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US PE firms play the long game as deal-making comes back into focus

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US PE firms play the long game as deal-making comes back into focus

While deal-making is coming back into focus, U.S. private equity firms are in no rush to execute deals in what has become a bifurcated market.

Bolt-on deals to existing platform investments are expected to make up the first wave of deal-making. They are perceived to be easier to execute than platform deals as portfolio company management teams know their peers, and sellers could be enticed by the idea of being part of a larger firm with private equity backing.

Middle market-focused Vestar Capital Partners LLC, which closed its seventh buyout fund with $1.1 billion in capital commitments in February, is working on a number of potential bolt-on deals and is close to securing one. Co-President Norm Alpert said it is "certainly less busy" than it was before the coronavirus outbreak, but that "we aren't sitting on our hands."

Vestar has also modified its capabilities to recycle capital in one of its funds that has passed its new investment period to provide it with additional capital primarily for offensive purposes, Alpert said. "We see, better or worse, opportunities to take advantage of others' challenges and maybe make some smart tuck-in acquisitions and so forth."

Managers are also eyeing organic growth opportunities among businesses that have thrived during the crisis. Some of financial services-focused Lovell Minnick Partners LLC's technology platforms are in high demand because of their importance during lockdown, giving rise to the opportunity to adopt higher-level systems and digital marketing to pitch to clients, partner Jason Barg said. On bolt-ons, he added "you can get some smaller businesses into the fold here — having more scale resonates with businesses today."

Some private equity firms have also moved beyond their traditional investment strategies into growth capital — identifying businesses that were expanding before the coronavirus outbreak — and minority stake investments, which allow firms to deploy capital and potentially give owners an operating partner to help them through the uncertainty, Ethan Boothe, head of the U.S. private equity practice at advisory and accounting firm EisnerAmper LLP said.

With an abundance of dry powder, private equity firms "are looking to put that money to work in ways that they might not have traditionally done," he added.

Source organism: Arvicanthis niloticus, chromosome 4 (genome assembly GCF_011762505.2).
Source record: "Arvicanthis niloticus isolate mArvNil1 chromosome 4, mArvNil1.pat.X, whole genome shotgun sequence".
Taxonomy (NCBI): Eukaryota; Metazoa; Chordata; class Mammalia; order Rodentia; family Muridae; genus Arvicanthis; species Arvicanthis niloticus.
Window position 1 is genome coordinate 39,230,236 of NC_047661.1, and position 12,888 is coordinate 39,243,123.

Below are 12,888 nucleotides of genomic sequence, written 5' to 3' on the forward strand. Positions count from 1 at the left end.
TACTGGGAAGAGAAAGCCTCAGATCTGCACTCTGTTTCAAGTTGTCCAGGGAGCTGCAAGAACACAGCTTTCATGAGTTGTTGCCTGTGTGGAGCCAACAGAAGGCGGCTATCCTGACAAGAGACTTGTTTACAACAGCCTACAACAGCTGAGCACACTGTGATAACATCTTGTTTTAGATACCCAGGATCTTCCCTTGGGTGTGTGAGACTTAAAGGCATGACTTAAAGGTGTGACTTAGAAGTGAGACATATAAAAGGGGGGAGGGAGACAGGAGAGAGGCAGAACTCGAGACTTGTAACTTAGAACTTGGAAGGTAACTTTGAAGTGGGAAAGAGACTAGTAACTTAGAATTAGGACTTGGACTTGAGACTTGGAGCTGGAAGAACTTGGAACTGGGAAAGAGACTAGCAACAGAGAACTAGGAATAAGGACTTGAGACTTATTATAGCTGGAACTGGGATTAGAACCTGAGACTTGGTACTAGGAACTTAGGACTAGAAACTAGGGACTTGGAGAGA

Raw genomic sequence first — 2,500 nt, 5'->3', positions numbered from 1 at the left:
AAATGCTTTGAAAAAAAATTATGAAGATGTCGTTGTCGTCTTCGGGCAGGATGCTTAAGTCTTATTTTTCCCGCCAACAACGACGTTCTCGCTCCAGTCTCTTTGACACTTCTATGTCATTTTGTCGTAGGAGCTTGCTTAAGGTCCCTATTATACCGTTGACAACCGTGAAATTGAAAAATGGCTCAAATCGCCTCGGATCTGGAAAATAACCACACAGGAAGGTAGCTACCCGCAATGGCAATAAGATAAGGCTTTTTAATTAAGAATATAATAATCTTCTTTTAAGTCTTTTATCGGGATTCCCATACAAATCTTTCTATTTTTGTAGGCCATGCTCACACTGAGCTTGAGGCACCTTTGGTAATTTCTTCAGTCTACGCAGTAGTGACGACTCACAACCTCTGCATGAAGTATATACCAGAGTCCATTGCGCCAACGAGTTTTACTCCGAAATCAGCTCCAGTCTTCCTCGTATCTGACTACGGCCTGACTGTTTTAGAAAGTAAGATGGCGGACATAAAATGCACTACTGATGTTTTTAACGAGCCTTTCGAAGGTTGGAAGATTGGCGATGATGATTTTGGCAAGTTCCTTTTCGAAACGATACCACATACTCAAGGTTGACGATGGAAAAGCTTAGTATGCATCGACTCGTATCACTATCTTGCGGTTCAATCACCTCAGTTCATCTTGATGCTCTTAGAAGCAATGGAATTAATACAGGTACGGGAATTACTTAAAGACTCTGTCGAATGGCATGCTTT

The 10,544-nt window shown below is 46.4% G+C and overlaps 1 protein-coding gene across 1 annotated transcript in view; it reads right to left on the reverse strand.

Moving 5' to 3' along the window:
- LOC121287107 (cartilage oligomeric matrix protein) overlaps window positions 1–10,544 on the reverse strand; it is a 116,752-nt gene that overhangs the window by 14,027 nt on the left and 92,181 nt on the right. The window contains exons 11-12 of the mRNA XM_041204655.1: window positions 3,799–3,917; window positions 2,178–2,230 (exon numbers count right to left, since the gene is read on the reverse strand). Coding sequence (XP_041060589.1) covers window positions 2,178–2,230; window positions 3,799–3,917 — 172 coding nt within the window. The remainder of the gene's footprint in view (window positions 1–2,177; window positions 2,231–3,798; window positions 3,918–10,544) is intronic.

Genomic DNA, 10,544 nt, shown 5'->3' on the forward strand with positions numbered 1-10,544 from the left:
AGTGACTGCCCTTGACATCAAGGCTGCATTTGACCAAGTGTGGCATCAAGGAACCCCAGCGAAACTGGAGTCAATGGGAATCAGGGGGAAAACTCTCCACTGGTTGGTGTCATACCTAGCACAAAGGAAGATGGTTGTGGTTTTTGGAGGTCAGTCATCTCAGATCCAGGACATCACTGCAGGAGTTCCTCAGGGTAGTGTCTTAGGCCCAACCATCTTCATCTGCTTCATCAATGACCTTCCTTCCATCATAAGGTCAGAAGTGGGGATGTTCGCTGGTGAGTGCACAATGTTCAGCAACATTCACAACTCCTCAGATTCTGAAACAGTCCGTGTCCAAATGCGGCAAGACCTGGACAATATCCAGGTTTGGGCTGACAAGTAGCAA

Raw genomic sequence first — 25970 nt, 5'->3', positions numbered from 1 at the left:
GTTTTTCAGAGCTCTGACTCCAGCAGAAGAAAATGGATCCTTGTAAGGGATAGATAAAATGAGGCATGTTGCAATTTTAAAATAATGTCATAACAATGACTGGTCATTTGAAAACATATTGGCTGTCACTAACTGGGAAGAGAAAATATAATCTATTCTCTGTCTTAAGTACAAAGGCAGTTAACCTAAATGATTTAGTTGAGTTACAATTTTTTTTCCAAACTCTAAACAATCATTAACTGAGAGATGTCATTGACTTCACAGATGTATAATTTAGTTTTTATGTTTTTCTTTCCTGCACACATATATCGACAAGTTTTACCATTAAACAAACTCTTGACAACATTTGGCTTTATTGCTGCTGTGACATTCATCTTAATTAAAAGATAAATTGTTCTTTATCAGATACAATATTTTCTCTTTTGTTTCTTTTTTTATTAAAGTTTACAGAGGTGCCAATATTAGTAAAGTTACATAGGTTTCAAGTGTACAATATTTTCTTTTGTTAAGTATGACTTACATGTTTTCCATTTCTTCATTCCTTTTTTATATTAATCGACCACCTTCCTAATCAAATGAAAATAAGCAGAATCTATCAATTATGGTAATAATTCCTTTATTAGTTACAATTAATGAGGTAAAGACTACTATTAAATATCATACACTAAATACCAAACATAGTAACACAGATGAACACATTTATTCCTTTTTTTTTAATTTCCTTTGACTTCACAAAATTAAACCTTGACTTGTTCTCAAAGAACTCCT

Fork in the road

Managers noted a bifurcation in the market. High-quality businesses that saw positive activity and growth have and will continue to come to market and are expected to command high prices from buyers. Others have come to market with no option but to raise capital. Those that are able to remain in their current ownership structure "will probably stay put until their earnings turn around and they look more sellable," The Riverside Co. managing partner Peggy Roberts said.

The firm plans to focus on "industries we know, companies we might have already had relationships with over the years," she said. "In that sort of setting, you're going to see us, and I imagine other buyers would feel the same way, willing to work more quickly or more aggressively if needed," Roberts added.

Although Lovell Minnick is assessing opportunities, a couple of which are in advanced talks, Barg said it makes sense to meet management teams before completing deals. "When can that happen?" he said, adding that nobody has a crystal ball that shows when everyone will be able to travel again.

Although Vestar is looking at a number of opportunities, the firm is in no hurry to complete deals, Alpert said. "We have a couple of companies that are in a good position to perhaps consider doing something, but we're not in any particular rush to launch anything right now because it's just — why do it? Unless it's just, you have to or whatever. I mean, we're particularly patient folks at Vestar."